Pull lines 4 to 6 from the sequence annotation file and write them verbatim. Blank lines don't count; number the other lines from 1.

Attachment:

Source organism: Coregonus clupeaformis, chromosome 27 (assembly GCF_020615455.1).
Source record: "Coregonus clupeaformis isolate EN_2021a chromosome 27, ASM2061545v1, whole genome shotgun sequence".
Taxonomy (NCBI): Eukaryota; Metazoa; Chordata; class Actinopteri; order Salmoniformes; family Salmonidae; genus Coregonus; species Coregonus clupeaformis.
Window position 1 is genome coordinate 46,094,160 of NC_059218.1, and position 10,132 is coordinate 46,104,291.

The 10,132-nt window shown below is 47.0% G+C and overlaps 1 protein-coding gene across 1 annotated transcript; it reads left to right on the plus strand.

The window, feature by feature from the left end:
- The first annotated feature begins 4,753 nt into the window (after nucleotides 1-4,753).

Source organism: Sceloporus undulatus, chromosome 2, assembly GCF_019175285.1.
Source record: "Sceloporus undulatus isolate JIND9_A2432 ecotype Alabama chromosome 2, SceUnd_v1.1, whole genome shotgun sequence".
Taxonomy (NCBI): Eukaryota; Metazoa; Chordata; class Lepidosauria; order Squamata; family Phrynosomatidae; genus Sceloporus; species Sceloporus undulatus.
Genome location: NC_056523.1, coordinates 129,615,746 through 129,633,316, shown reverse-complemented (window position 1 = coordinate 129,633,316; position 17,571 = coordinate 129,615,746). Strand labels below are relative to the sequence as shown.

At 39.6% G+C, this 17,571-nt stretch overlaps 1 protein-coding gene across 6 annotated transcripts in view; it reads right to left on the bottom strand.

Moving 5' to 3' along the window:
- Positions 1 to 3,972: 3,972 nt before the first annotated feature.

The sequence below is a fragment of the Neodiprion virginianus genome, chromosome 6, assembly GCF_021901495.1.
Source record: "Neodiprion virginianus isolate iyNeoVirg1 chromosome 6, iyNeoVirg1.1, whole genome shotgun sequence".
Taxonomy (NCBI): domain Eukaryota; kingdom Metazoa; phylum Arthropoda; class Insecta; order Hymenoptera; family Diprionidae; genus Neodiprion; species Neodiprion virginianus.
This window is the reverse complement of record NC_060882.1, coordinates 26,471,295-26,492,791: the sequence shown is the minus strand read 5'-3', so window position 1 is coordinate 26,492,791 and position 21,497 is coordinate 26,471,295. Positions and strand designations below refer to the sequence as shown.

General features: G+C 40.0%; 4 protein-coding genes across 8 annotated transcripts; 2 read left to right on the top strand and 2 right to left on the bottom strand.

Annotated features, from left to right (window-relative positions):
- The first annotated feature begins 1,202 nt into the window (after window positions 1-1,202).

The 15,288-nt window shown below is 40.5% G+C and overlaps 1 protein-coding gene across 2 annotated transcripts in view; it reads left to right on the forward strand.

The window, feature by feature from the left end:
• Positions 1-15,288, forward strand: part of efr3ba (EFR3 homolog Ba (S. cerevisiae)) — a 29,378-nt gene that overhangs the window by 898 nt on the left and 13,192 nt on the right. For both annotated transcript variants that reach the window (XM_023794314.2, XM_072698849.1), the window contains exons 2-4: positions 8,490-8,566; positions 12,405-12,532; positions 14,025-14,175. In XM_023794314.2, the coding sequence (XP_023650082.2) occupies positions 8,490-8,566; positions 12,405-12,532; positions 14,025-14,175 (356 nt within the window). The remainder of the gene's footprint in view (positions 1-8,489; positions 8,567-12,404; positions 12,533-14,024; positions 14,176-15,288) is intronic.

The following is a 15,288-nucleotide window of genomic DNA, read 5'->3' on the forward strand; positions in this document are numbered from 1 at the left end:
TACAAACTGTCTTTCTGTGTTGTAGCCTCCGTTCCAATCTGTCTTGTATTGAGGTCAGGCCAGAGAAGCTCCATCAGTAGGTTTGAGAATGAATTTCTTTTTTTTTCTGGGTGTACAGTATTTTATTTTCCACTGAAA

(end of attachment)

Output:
Window position 1 is genome coordinate 46,094,160 of NC_059218.1, and position 10,132 is coordinate 46,104,291.

The 10,132-nt window shown below is 47.0% G+C and overlaps 1 protein-coding gene across 1 annotated transcript; it reads left to right on the plus strand.

The window, feature by feature from the left end: